Microsoft Corp. was embarrassed for a
third day running in its antitrust trial Thursday when it
acknowledged that it had failed in an attempt to duplicate a
computer test called into question by the government earlier
The software giant had won permission from the trial judge
to do the test again after suffering two days of embarrassing
gaffes over showing a flawed video of the test.
Microsoft spokesman Mark Murray initially told reporters
Thursday morning: "I think that we've been able to resolve once
and for all any questions about the videotape production."
But later in the day Microsoft had to admit things had gone
Microsoft said it could not get a consistent connection with
the Internet to do the test. It was also supposed to do the test
in the presence of government lawyers and computer experts but
said it had barred Justice Department officials from entering
the room while the computers were set up.
"Each time we connected we got a different performance
rate, a different sized pipe," said Tod Nielsen, a Microsoft
official. "So it would have been unfair to either side to
compare, you know, one machine at one rate with another machine
at another rate."
Microsoft general counsel Bill Neukom tried to dismiss
reporters' questions about the credibility of Microsoft's tape
as nothing but a "sideshow."
The Federal government and 19 states have accused Microsoft
of integrating its Internet Explorer Web browser into Windows 98
so it could compete unfairly against a rival browser made by
Netscape Communications Corp.
Microsoft first showed the video Monday to demonstrate that
the browser was a part of the Windows operating system and that
removing the browser in the way suggested by a government
witness degraded performance.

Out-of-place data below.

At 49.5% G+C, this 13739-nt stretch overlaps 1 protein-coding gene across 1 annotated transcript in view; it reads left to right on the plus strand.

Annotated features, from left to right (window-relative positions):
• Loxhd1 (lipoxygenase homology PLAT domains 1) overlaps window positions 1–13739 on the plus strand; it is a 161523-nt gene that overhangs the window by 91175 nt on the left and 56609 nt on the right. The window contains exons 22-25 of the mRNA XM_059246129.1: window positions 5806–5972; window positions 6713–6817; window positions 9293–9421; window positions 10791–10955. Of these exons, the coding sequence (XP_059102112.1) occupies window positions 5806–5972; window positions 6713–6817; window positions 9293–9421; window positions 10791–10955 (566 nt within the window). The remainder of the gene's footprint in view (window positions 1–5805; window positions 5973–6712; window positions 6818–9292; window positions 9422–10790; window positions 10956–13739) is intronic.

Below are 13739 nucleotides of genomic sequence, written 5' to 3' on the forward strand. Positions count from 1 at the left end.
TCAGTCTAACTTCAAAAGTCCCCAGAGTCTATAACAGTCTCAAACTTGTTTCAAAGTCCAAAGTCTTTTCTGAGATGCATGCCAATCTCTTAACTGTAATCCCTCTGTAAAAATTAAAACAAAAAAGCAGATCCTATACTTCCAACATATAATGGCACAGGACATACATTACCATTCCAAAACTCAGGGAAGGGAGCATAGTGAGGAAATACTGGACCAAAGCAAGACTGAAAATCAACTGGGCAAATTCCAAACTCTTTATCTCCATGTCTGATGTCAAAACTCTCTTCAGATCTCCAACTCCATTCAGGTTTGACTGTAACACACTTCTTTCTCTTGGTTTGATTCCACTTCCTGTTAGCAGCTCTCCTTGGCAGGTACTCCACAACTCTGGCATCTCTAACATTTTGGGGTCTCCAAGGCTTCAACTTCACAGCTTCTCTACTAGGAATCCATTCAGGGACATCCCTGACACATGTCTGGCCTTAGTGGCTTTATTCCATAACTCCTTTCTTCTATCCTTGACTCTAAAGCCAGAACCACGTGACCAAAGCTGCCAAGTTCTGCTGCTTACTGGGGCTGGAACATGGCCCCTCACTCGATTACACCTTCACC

But in two dramatic days in court, government lawyer David
Boies challenged Tuesday whether the video was actually showing
a computer with the browser removed in the way suggested by the
government and Wednesday pointed out that the videotape seemed
to have been spliced to show two computers as one.
The flawed video had shown the degraded rate. But Judge
Thomas Penfield Jackson said that he believed the entire video
had been discredited and he could not believe it.
At a bench sidebar with the judge Wednesday, Microsoft won
permission to redo the video.
Government lawyer David Boies asked if government
representatives could be present and a Microsoft lawyer agreed,
as did the judge.
"Yes, that would be the best way to do it," said Jackson.
But when government officials arrived at Sullivan &
Cromwell, the law firm representing Microsoft, they were barred
from entering the room where the computers were being set up.
They were later allowed in.
When reporters tried to question Microsoft's Neukom in
detail about the reason the government lawyers were barred, he
cut off the questioning with this comment:
"Call me old-fashioned, but I want to invite each of you to
take just a minute today and think about my assertion that what
you just witnessed this morning is thousands of times more
material and substantive to this controversy and the PC software
industry than this sideshow of melodrama about four minutes of
He was referring to the testimony of Michael Devlin, who
operates a software company. Devlin said that Microsoft provided
helpful support to him in an alliance.
In answer to questions on cross-examination, Devlin
acknowledged that he had told the Securities and Exchange
Commission that any time Microsoft chose it could use
information it gets from an alliance with his company to
"develop or market competing products."